A parenting plan exists to list the responsibilities of each parent, where a child lives, how parents make decisions and solve disputes, and how parents communicate when they are living separately and are each raising their child. If a parent is willfully and consistently violating the court orders put in place, this needs to be addressed. An experienced child custody attorney in Kansas City, KS, is an exceptional asset when determining how to handle these difficult situations.
You and your co-parent may have negotiated a parenting plan through mediation, or you may have had a parenting plan determined by the court. Either way, the final agreement was entered as a court order, and it is now legally enforceable.
It can be frustrating or worrying when the parenting plan is not followed, but it’s important to work with and communicate with your co-parent to determine how to avoid these complications in the future. When a custody order has just been created, parents may need time to adjust. However, if a parent is intentionally refusing to follow the plan, and continually violates the order, you may need to file for contempt of court or take other actions to properly enforce or modify the order.
What Is Considered a Violation of a Parenting Plan?
Not every mistake in following the plan is considered a violation. If you believe that a co-parent is violating the agreed-upon order, it’s important to talk with an attorney prior to taking legal action. In many cases, the conflict can be resolved outside of court, which will be easier on both the parents and the child. Filing for contempt of court against a co-parent for missteps may not be seen favorably by the family court.
Examples of potential violations of a parenting plan by a parent include:
- Consistently and intentionally picking up or dropping off a child later than the expected time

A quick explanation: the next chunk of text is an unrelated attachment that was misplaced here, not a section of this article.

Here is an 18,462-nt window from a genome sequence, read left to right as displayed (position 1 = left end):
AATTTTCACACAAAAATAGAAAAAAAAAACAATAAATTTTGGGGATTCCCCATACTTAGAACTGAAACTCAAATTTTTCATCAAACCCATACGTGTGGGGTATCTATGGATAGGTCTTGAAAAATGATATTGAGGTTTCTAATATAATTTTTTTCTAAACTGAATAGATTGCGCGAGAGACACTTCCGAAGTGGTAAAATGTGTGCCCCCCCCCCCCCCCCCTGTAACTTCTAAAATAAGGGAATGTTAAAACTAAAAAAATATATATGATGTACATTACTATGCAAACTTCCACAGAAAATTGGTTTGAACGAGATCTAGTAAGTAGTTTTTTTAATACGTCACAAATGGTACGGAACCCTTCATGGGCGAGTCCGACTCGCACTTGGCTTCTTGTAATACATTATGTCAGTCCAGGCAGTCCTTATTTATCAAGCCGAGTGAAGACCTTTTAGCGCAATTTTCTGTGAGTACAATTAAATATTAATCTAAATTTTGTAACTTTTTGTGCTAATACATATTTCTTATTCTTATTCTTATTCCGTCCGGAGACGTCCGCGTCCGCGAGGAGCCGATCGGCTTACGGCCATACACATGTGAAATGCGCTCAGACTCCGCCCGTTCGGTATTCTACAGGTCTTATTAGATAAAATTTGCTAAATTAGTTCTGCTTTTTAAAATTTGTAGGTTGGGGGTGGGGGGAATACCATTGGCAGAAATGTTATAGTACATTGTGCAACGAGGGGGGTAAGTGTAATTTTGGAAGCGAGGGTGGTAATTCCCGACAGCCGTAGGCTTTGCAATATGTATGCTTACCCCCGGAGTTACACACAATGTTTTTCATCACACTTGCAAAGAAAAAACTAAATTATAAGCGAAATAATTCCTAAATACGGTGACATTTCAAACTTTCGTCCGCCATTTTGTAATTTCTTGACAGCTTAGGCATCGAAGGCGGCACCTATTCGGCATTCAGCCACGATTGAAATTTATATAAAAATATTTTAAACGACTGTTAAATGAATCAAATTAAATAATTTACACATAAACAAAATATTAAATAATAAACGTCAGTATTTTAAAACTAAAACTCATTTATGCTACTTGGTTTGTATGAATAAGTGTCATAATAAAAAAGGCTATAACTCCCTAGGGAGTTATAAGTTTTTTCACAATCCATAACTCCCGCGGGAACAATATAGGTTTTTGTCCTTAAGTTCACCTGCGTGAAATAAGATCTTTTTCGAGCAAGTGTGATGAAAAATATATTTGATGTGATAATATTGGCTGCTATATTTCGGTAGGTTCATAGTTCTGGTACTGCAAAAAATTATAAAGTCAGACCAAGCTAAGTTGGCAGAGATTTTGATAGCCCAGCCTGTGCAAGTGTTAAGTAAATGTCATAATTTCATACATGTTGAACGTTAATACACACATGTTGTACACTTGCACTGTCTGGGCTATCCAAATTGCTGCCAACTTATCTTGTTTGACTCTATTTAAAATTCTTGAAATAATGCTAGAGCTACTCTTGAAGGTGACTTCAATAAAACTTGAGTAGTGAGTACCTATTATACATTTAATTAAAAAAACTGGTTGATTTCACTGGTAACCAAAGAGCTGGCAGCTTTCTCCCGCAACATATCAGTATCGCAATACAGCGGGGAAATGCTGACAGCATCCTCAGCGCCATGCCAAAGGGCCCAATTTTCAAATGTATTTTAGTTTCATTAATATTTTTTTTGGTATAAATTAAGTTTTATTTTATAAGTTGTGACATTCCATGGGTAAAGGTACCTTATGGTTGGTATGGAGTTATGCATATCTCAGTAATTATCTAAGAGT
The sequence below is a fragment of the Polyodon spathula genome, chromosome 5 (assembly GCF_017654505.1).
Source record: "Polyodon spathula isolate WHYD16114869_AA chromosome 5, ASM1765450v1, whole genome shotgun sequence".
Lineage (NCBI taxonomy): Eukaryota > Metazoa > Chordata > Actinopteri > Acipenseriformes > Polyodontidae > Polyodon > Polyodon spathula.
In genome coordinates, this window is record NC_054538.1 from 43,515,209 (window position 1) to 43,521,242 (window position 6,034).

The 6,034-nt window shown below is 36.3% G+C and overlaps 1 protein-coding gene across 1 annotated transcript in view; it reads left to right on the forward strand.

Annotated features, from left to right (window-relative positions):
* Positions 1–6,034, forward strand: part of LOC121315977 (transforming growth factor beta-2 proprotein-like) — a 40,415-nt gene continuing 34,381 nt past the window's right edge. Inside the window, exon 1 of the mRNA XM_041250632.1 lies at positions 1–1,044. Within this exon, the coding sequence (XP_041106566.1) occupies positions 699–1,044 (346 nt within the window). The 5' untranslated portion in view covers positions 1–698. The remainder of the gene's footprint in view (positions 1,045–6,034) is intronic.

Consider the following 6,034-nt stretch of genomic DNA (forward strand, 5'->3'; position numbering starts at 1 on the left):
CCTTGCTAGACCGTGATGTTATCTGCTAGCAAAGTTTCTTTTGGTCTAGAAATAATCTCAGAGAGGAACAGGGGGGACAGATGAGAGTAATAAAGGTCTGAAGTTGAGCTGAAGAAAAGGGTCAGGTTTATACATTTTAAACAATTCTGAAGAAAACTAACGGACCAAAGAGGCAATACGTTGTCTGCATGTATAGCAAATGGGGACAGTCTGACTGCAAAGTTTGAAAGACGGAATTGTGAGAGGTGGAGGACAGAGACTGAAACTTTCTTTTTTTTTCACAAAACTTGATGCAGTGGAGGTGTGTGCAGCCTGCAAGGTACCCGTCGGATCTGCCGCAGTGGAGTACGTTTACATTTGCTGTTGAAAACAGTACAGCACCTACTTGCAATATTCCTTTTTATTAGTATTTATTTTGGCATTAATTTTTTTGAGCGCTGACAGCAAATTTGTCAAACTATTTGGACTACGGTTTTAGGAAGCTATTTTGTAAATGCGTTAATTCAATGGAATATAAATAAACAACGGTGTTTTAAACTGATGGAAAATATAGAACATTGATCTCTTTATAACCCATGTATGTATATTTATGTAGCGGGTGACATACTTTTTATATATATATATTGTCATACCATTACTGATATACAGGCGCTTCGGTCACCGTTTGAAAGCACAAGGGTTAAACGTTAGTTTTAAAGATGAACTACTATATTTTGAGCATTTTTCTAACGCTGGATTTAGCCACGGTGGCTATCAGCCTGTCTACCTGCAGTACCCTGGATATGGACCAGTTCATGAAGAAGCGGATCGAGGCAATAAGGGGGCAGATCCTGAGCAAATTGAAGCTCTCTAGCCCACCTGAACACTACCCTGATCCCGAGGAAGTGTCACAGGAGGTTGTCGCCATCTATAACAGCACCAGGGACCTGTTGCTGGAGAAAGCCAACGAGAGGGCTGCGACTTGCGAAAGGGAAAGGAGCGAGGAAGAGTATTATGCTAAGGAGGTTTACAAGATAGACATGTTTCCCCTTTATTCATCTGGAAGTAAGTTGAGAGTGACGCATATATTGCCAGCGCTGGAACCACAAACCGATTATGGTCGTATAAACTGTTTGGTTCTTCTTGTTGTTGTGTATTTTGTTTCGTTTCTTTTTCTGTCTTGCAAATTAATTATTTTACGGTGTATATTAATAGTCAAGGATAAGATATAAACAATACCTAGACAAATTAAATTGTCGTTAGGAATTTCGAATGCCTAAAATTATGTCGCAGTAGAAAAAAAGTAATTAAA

- Failing entirely to drop off a child at the expected time
- Attempting to turn a child against the other parent so a child refuses visitation time with the other parent
- Having the child stay overnight when this is not in the parenting plan
- Planning fun activities with a child during the other parent’s pick-up or visitation period
When these violations are intentional and either consistent or severe, this is a serious violation of a custody order.
How Can You Handle an Intentional Violation?
Intentional parenting plan violations can result in contempt of court proceedings, which may carry consequences for custody and parental rights or even criminal prosecution. Criminal prosecution may occur in cases where the noncompliant parent tried to leave the state or country with the child. An attorney can help you determine how to approach the unique situation you face.
When you file for contempt of court, your co-parent will be required to explain why they violated the parenting plan. If they do not have good cause, the court will likely find that they were in contempt of court. The court may require the parent who violated the order to:
- Follow the parenting plan.
- Pay a fine for the violation.
- Allow the other parent to have more parenting time with the child to make up for the violation.
- Take a mandatory class on parenting.